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Seller Concessions or Price Reduction


The Spire

With the real estate market shifting from being seller dominated to more buyer-friendly, price reductions and seller concessions are starting to make a comeback. As a buyer, which of the two options gives you the most benefit? Let’s start by defining and examining the benefits of these terms.

A seller concession is when a seller agrees to pay all, or a portion of a buyer’s closing costs. Conversely, a price reduction is simply when a seller reduces the initial ask price of the home to entice would-be buyers to make an offer. If a seller chooses to offer a $10,000 seller concession or a $10,000 price reduction, it effectively nets the seller the same proceeds once the home sells. However, there is a drastic difference in how each of these affects a buyer.

A seller concession directly reduces the amount of money a buyer must bring to closing to buy a home. Seller concessions can be applied to a multitude of costs, including but not limited to loan origination charges, title expenses, appraisal costs, taxes, insurance, discount points, mortgage insurance, etc. Therefore, if a buyer were to have $10,000 in closing costs and were to receive $10,000 in seller concessions, the concessions would effectively keep $10,000 in the hands of the buyer post-closing.

A price reduction, understandably, helps a buyer purchase a home at a lower cost. If the buyer is an all-cash buyer, meaning they are not obtaining a loan to purchase the home, the price reduction will also directly reduce their out-of-pocket costs by the amount of the reduction. However, because most buyers looking to finance their home purchase usually put down only a small percentage of the total home value, a price reduction will only reduce their out-of-pocket costs by that percentage of the down payment.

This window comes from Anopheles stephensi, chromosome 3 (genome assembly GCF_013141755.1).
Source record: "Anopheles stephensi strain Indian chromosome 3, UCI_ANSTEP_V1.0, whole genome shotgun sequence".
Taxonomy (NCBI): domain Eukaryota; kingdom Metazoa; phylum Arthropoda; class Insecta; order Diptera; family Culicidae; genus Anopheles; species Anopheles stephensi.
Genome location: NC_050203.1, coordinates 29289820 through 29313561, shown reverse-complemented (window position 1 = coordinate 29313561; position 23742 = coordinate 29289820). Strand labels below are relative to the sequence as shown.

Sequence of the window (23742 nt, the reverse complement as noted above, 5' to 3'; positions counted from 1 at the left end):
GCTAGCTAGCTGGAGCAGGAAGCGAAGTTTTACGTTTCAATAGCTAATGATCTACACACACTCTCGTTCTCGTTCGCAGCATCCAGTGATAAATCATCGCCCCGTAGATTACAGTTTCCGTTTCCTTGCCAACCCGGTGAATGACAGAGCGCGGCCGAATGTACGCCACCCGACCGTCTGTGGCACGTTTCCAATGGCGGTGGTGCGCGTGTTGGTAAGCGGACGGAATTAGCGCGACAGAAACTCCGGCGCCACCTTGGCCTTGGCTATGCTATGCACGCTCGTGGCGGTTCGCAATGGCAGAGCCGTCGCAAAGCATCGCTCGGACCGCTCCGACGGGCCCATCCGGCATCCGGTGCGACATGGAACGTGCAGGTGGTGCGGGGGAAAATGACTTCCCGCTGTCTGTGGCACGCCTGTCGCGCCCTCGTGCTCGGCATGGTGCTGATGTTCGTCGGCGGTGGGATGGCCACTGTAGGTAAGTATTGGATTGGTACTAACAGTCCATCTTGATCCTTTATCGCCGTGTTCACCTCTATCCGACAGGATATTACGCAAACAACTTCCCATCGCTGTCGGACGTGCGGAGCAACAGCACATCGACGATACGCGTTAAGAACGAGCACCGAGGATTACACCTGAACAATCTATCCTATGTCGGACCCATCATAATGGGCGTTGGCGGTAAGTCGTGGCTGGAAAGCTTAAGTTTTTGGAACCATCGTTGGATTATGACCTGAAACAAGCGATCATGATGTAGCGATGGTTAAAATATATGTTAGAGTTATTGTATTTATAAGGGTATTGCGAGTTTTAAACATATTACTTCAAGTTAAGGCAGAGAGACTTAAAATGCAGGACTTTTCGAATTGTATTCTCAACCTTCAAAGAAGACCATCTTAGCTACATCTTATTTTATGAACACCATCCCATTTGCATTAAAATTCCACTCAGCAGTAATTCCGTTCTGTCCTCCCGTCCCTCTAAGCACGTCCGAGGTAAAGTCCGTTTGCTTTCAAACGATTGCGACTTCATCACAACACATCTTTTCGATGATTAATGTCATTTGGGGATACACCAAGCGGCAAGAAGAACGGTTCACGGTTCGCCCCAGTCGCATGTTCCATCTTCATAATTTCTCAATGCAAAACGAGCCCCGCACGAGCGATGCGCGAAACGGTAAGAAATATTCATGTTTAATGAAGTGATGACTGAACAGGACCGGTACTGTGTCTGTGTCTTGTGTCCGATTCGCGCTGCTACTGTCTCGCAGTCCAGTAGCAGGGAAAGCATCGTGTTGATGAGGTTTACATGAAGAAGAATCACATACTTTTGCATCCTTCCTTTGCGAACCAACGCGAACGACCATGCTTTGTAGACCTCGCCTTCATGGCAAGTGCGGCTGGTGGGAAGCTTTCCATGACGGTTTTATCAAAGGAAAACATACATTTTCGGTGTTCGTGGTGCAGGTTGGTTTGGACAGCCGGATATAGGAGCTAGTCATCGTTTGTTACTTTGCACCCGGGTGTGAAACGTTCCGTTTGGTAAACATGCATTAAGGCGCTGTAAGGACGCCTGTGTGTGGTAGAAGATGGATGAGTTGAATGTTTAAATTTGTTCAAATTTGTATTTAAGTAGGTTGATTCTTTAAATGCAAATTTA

For example, if a buyer is looking to make a 20% down payment on a home that has a $10,000 price reduction, the price reduction will decrease the buyer’s out-of-pocket cost by $2,000, and the other $8,000 is reduced from the loan amount. Decreasing the loan will help the buyer reduce the monthly payment and how much they pay in interest over the life of the loan, but it does not reduce a buyer’s initial cash investment as drastically as compared to seller concessions.

If given the option between a seller concession or a price reduction, which should a buyer choose? In most cases, the seller concession is going to have the greatest impact on a buyer’s finances. If your out-of-pocket costs are reduced by our $10,000 example, this money can be used for bolstering savings, making the new loan payments, investing in other assets, repairs or upgrades to the home if needed, or moving expenses. The funds can even be applied toward reducing the principal balance of the loan at a later date, also reducing the interest paid over the life of the loan, like a price reduction.

Seller concessions give a buyer more flexibility with their finances and can help keep purchasing a home more affordable from the start of your homeownership. Getting seller concessions on an offer is not guaranteed, even in this changing market. Make sure you choose your real estate and mortgage team carefully. The professionals in your corner should have proven strategies and market expertise, as well as work collaboratively together and with you to ensure your offer is accepted and finances are maximized.

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